We looked at quite a few kennels before we found the perfect breeder. Not only were they helpful, but very patient, answering any questions we might have and being proud to talk about their dog family. Since they are only known to breed once or twice a year out of all their dogs, we waited three years for Reya to be born, and the breeder was careful to ask the right questions, ensuring that puppies were matched with the perfect families. For example, before we went on her buying list, she knew that we traveled, had a large yard, and that our malamute would be living indoors with us most if not all of the time. The first time we thought we had picked a puppy of hers, she talked to us and made us reconsider, telling us that the little girl was likely to be more of an outdoor dog and independent, even for a malamute, based on the lineage she came from. We are so glad we waited and took her recommendation, since we have the most loving dog you will ever meet! While I could have gotten a dog from any breeder, I am confident that our good experience came from an AKC breeder with very high recommendations for the breed. Today, I still email our breeder and share pictures since we built a relationship long before Reya was born, and she is glad to see and show off how Reya has grown!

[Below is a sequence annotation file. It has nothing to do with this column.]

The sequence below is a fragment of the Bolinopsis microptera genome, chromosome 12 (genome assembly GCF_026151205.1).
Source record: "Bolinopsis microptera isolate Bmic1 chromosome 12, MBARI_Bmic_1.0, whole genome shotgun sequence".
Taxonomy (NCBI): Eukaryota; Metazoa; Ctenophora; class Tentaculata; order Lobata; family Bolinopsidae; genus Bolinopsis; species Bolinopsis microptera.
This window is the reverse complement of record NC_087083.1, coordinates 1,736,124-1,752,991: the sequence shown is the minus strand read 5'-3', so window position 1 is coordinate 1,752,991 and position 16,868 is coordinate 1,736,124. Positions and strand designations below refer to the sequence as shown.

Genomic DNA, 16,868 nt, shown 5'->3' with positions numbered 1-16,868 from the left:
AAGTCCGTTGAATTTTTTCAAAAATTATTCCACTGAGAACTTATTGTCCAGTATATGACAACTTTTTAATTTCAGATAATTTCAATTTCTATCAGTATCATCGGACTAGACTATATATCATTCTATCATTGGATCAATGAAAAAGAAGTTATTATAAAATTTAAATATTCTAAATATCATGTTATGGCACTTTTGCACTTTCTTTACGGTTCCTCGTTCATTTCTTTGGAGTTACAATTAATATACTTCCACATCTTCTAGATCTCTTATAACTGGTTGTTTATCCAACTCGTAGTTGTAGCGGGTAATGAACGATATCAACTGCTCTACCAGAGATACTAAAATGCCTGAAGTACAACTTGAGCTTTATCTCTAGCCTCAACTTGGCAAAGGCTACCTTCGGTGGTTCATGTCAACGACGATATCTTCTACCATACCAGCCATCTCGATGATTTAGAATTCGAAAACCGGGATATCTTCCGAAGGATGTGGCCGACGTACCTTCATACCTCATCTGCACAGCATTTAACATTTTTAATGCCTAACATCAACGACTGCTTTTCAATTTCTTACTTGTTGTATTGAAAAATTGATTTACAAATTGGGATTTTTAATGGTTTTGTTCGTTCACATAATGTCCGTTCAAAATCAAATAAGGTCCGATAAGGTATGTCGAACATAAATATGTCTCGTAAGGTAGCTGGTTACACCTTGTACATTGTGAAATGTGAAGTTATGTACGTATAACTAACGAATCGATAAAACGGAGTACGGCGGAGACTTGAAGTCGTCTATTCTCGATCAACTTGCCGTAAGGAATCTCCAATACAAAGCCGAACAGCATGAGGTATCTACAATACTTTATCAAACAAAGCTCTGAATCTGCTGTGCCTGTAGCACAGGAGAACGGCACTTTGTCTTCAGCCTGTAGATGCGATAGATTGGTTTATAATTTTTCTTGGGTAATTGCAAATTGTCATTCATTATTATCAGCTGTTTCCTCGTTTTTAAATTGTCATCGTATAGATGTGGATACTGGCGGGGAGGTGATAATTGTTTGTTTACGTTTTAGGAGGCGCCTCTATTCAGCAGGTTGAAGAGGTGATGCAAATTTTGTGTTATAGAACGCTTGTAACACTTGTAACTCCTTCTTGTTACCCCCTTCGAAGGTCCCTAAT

Today, I can’t imagine how we lived without our cheerful, happy dog. Along with the great information from our breeder, we also enjoy the other perks of working with the AKC, such as regular educational emails and publications that are useful and helpful for all dog owners. If you are considering purchasing a puppy from a breeder, I highly recommend reading the AKC’s resource on buying a puppy from a breeder. I know we personally used this guide and thought it was a great help when we purchased Reya!

Of course, buying a purebred puppy isn’t the right choice for everyone. I know many people who have taken advantage of the AKC Rescue Network, saving adult purebred dogs who found themselves without a home for a variety of reasons. These rescues are certified by the AKC, and run by owners who are passionate about their chosen breed. It is also a great choice for someone who wants an older companion. Usually, responsible breeders are also rescuers as well.